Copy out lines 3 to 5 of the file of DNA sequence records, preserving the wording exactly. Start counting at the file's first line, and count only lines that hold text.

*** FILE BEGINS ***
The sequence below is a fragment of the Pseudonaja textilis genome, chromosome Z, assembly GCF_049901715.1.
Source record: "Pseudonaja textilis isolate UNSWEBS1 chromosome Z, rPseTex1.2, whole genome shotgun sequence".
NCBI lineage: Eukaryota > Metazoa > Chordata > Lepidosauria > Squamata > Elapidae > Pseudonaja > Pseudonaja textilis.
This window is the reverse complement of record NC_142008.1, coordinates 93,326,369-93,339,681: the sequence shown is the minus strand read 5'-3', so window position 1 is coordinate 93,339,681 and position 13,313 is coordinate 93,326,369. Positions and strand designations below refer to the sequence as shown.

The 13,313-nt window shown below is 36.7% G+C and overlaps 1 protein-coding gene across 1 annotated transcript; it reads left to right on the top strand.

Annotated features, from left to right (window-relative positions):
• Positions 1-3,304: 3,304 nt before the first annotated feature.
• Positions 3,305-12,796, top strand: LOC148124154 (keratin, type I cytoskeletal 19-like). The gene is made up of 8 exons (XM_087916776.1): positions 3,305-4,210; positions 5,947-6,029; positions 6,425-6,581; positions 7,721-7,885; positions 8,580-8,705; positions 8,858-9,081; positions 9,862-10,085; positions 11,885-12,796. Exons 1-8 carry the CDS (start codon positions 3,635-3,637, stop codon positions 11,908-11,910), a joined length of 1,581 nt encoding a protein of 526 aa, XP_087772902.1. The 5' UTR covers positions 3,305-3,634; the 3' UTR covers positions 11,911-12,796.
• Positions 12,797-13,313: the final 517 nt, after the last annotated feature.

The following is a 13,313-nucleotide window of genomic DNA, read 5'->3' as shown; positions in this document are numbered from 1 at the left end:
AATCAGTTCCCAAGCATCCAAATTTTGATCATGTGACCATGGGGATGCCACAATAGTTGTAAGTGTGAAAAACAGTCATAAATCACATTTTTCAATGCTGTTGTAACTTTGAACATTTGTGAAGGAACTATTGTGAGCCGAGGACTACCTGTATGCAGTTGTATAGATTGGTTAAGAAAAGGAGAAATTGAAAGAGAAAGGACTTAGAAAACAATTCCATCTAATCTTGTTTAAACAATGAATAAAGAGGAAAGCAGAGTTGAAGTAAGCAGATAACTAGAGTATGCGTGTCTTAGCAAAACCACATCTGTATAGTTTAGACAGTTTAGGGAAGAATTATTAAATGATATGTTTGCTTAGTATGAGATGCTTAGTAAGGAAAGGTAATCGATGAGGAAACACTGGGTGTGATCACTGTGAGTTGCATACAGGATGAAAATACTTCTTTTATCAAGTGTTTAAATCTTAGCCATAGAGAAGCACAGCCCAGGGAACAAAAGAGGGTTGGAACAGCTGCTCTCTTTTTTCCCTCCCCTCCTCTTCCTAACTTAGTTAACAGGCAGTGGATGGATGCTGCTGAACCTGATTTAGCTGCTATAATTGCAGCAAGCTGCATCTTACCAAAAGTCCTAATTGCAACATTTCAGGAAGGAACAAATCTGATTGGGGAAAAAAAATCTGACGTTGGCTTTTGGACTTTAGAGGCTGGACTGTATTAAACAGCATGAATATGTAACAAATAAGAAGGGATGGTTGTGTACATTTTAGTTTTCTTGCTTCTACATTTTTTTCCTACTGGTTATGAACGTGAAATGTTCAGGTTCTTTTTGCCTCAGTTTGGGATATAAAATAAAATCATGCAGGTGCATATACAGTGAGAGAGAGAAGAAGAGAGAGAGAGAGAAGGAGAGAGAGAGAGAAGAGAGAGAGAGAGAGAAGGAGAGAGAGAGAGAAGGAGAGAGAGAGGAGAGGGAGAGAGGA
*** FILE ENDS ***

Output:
NCBI lineage: Eukaryota > Metazoa > Chordata > Lepidosauria > Squamata > Elapidae > Pseudonaja > Pseudonaja textilis.
This window is the reverse complement of record NC_142008.1, coordinates 93,326,369-93,339,681: the sequence shown is the minus strand read 5'-3', so window position 1 is coordinate 93,339,681 and position 13,313 is coordinate 93,326,369. Positions and strand designations below refer to the sequence as shown.

The 13,313-nt window shown below is 36.7% G+C and overlaps 1 protein-coding gene across 1 annotated transcript; it reads left to right on the top strand.